Many books have been written about Tin Pan Alley—the colloquial name assigned to popular music before the advent of rock 'n' roll—yet little is available about the individual songs defining this enormously significant style of American music. This encyclopedia of over 1,200 songs written from the middle of the 19th century through the 1950s provides information and commentary on the music embraced by the American public.
No other single volume contains as much information on the subject. Author Thomas Hischak provides an exhaustive yet highly readable guide to the songs, their periods, their styles, and their performers. His study explains in layman's language how this music survived over time, and how it came to play such an influential role in American popular culture. Ideal for researchers and browsers alike, this encyclopedia is a long overdue examination of an American musical institution.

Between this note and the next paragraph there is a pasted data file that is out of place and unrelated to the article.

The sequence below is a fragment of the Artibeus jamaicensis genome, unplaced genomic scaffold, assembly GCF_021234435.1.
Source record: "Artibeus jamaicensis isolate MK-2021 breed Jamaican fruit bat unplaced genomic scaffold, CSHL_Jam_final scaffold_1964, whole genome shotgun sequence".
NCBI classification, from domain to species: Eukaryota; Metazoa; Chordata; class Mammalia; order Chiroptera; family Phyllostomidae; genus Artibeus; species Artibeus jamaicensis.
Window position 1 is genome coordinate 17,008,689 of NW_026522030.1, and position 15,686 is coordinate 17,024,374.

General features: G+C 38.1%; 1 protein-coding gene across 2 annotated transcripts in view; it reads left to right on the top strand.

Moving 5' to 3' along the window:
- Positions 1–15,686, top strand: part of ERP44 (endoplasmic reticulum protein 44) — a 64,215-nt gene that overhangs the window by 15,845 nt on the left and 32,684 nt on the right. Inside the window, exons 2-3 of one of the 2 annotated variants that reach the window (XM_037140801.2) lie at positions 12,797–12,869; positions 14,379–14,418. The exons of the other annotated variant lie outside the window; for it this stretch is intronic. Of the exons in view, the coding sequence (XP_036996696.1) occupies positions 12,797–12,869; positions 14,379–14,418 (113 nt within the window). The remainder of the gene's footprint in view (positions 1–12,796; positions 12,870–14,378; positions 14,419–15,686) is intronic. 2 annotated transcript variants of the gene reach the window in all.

These songs were not written for stage or screen, but for saloons, singalongs, dance orchestras, sheet music, piano player rolls, recordings, nightclubs, concerts, and radio broadcasts. They colored the fabric of American popular culture for centuries, from early American folk songs to Civil War melodies, 19th-century sentimental ballads, minstrel songs, ragtime, and jazz.